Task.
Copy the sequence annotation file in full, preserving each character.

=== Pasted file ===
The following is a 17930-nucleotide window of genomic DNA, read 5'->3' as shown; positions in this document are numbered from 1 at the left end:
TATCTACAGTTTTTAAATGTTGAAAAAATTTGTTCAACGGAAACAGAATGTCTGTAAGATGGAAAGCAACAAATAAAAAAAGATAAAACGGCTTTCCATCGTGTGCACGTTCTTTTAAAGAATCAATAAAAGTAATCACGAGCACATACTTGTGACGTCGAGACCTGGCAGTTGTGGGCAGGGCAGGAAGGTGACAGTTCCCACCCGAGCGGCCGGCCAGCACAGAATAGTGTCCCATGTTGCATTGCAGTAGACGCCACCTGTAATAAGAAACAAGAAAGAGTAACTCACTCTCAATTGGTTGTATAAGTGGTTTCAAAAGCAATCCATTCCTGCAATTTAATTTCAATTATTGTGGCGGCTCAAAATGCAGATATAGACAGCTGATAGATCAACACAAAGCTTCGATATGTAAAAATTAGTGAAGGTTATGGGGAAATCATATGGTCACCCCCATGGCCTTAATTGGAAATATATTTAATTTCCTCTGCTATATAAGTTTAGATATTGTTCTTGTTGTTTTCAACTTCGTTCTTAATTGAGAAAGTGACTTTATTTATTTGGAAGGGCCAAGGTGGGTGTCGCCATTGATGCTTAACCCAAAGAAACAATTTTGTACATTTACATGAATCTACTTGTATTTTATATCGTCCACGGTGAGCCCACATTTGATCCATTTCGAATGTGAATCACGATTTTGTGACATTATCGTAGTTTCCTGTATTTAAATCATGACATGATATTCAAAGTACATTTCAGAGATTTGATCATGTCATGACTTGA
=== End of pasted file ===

The following is a 17930-nucleotide window of genomic DNA, read 5'->3' as shown; positions in this document are numbered from 1 at the left end:
TATCTACAGTTTTTAAATGTTGAAAAAATTTGTTCAACGGAAACAGAATGTCTGTAAGATGGAAAGCAACAAATAAAAAAAGATAAAACGGCTTTCCATCGTGTGCACGTTCTTTTAAAGAATCAATAAAAGTAATCACGAGCACATACTTGTGACGTCGAGACCTGGCAGTTGTGGGCAGGGCAGGAAGGTGACAGTTCCCACCCGAGCGGCCGGCCAGCACAGAATAGTGTCCCATGTTGCATTGCAGTAGACGCCACCTGTAATAAGAAACAAGAAAGAGTAACTCACTCTCAATTGGTTGTATAAGTGGTTTCAAAAGCAATCCATTCCTGCAATTTAATTTCAATTATTGTGGCGGCTCAAAATGCAGATATAGACAGCTGATAGATCAACACAAAGCTTCGATATGTAAAAATTAGTGAAGGTTATGGGGAAATCATATGGTCACCCCCATGGCCTTAATTGGAAATATATTTAATTTCCTCTGCTATATAAGTTTAGATATTGTTCTTGTTGTTTTCAACTTCGTTCTTAATTGAGAAAGTGACTTTATTTATTTGGAAGGGCCAAGGTGGGTGTCGCCATTGATGCTTAACCCAAAGAAACAATTTTGTACATTTACATGAATCTACTTGTATTTTATATCGTCCACGGTGAGCCCACATTTGATCCATTTCGAATGTGAATCACGATTTTGTGACATTATCGTAGTTTCCTGTATTTAAATCATGACATGATATTCAAAGTACATTTCAGAGATTTGATCATGTCATGACTTGA